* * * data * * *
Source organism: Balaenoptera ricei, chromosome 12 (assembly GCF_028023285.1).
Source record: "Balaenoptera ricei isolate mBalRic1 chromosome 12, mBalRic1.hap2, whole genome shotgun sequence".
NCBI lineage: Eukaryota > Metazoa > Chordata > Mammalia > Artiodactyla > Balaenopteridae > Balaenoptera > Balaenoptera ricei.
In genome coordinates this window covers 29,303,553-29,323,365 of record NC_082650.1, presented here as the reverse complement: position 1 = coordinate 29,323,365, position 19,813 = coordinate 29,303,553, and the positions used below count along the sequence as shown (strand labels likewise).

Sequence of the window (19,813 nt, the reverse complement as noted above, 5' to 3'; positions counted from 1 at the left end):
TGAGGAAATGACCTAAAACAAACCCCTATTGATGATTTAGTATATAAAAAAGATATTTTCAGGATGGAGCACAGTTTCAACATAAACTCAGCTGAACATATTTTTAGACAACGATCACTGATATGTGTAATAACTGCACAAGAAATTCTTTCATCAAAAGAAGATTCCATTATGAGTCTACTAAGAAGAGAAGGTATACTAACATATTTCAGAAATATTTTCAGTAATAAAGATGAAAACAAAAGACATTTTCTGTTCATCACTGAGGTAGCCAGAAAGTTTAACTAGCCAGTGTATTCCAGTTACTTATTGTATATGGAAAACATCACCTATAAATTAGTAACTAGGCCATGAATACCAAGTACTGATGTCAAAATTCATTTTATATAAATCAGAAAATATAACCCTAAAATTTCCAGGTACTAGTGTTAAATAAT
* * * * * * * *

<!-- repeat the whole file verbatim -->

Source organism: Balaenoptera ricei, chromosome 12 (assembly GCF_028023285.1).
Source record: "Balaenoptera ricei isolate mBalRic1 chromosome 12, mBalRic1.hap2, whole genome shotgun sequence".
NCBI lineage: Eukaryota > Metazoa > Chordata > Mammalia > Artiodactyla > Balaenopteridae > Balaenoptera > Balaenoptera ricei.
In genome coordinates this window covers 29,303,553-29,323,365 of record NC_082650.1, presented here as the reverse complement: position 1 = coordinate 29,323,365, position 19,813 = coordinate 29,303,553, and the positions used below count along the sequence as shown (strand labels likewise).

Sequence of the window (19,813 nt, the reverse complement as noted above, 5' to 3'; positions counted from 1 at the left end):
TGAGGAAATGACCTAAAACAAACCCCTATTGATGATTTAGTATATAAAAAAGATATTTTCAGGATGGAGCACAGTTTCAACATAAACTCAGCTGAACATATTTTTAGACAACGATCACTGATATGTGTAATAACTGCACAAGAAATTCTTTCATCAAAAGAAGATTCCATTATGAGTCTACTAAGAAGAGAAGGTATACTAACATATTTCAGAAATATTTTCAGTAATAAAGATGAAAACAAAAGACATTTTCTGTTCATCACTGAGGTAGCCAGAAAGTTTAACTAGCCAGTGTATTCCAGTTACTTATTGTATATGGAAAACATCACCTATAAATTAGTAACTAGGCCATGAATACCAAGTACTGATGTCAAAATTCATTTTATATAAATCAGAAAATATAACCCTAAAATTTCCAGGTACTAGTGTTAAATAAT